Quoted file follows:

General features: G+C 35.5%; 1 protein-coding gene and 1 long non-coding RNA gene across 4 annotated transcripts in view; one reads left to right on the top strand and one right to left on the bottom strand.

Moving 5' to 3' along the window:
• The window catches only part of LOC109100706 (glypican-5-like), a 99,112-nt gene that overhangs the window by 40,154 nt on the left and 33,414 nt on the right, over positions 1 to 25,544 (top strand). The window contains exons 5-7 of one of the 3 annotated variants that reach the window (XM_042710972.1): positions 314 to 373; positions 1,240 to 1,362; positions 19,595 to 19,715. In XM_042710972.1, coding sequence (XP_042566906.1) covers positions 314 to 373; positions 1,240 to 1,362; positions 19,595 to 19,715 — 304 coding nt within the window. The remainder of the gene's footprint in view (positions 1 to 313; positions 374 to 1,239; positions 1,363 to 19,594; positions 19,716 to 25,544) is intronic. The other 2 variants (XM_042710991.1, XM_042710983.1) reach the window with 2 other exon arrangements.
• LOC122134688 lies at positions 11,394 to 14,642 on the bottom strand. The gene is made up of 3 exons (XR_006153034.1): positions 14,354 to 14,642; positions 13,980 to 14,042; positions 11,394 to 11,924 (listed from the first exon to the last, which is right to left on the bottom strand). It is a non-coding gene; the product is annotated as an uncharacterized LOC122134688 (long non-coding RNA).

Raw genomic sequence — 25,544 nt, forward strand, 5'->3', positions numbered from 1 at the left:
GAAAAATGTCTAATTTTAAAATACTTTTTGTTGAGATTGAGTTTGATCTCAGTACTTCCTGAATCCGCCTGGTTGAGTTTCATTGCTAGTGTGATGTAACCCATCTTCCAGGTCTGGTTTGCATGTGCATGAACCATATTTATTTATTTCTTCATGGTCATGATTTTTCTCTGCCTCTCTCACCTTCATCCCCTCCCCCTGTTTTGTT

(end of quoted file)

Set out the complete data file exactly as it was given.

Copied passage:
General features: G+C 35.5%; 1 protein-coding gene and 1 long non-coding RNA gene across 4 annotated transcripts in view; one reads left to right on the top strand and one right to left on the bottom strand.

Moving 5' to 3' along the window:
• The window catches only part of LOC109100706 (glypican-5-like), a 99,112-nt gene that overhangs the window by 40,154 nt on the left and 33,414 nt on the right, over positions 1 to 25,544 (top strand). The window contains exons 5-7 of one of the 3 annotated variants that reach the window (XM_042710972.1): positions 314 to 373; positions 1,240 to 1,362; positions 19,595 to 19,715. In XM_042710972.1, coding sequence (XP_042566906.1) covers positions 314 to 373; positions 1,240 to 1,362; positions 19,595 to 19,715 — 304 coding nt within the window. The remainder of the gene's footprint in view (positions 1 to 313; positions 374 to 1,239; positions 1,363 to 19,594; positions 19,716 to 25,544) is intronic. The other 2 variants (XM_042710991.1, XM_042710983.1) reach the window with 2 other exon arrangements.
• LOC122134688 lies at positions 11,394 to 14,642 on the bottom strand. The gene is made up of 3 exons (XR_006153034.1): positions 14,354 to 14,642; positions 13,980 to 14,042; positions 11,394 to 11,924 (listed from the first exon to the last, which is right to left on the bottom strand). It is a non-coding gene; the product is annotated as an uncharacterized LOC122134688 (long non-coding RNA).

Raw genomic sequence — 25,544 nt, forward strand, 5'->3', positions numbered from 1 at the left:
GAAAAATGTCTAATTTTAAAATACTTTTTGTTGAGATTGAGTTTGATCTCAGTACTTCCTGAATCCGCCTGGTTGAGTTTCATTGCTAGTGTGATGTAACCCATCTTCCAGGTCTGGTTTGCATGTGCATGAACCATATTTATTTATTTCTTCATGGTCATGATTTTTCTCTGCCTCTCTCACCTTCATCCCCTCCCCCTGTTTTGTT